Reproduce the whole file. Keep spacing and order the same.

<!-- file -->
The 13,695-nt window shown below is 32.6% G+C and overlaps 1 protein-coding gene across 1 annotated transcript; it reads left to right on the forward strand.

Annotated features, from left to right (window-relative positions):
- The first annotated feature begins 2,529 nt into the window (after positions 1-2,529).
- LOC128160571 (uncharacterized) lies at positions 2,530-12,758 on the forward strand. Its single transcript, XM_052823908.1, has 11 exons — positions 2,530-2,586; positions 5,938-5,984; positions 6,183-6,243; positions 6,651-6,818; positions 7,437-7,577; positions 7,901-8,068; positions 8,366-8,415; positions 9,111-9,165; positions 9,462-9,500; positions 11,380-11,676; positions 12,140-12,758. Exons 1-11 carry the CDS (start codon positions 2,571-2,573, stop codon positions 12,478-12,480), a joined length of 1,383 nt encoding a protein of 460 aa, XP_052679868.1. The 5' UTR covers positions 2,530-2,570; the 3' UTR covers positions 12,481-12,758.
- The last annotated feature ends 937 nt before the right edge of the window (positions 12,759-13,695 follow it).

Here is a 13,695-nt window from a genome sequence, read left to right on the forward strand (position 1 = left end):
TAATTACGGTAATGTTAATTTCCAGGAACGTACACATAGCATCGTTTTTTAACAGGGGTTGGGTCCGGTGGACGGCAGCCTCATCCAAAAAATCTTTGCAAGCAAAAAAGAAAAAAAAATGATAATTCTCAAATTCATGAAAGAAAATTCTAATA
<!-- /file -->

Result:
The 13,695-nt window shown below is 32.6% G+C and overlaps 1 protein-coding gene across 1 annotated transcript; it reads left to right on the forward strand.

Annotated features, from left to right (window-relative positions):
- The first annotated feature begins 2,529 nt into the window (after positions 1-2,529).
- LOC128160571 (uncharacterized) lies at positions 2,530-12,758 on the forward strand. Its single transcript, XM_052823908.1, has 11 exons — positions 2,530-2,586; positions 5,938-5,984; positions 6,183-6,243; positions 6,651-6,818; positions 7,437-7,577; positions 7,901-8,068; positions 8,366-8,415; positions 9,111-9,165; positions 9,462-9,500; positions 11,380-11,676; positions 12,140-12,758. Exons 1-11 carry the CDS (start codon positions 2,571-2,573, stop codon positions 12,478-12,480), a joined length of 1,383 nt encoding a protein of 460 aa, XP_052679868.1. The 5' UTR covers positions 2,530-2,570; the 3' UTR covers positions 12,481-12,758.
- The last annotated feature ends 937 nt before the right edge of the window (positions 12,759-13,695 follow it).

Here is a 13,695-nt window from a genome sequence, read left to right on the forward strand (position 1 = left end):
TAATTACGGTAATGTTAATTTCCAGGAACGTACACATAGCATCGTTTTTTAACAGGGGTTGGGTCCGGTGGACGGCAGCCTCATCCAAAAAATCTTTGCAAGCAAAAAAGAAAAAAAAATGATAATTCTCAAATTCATGAAAGAAAATTCTAATA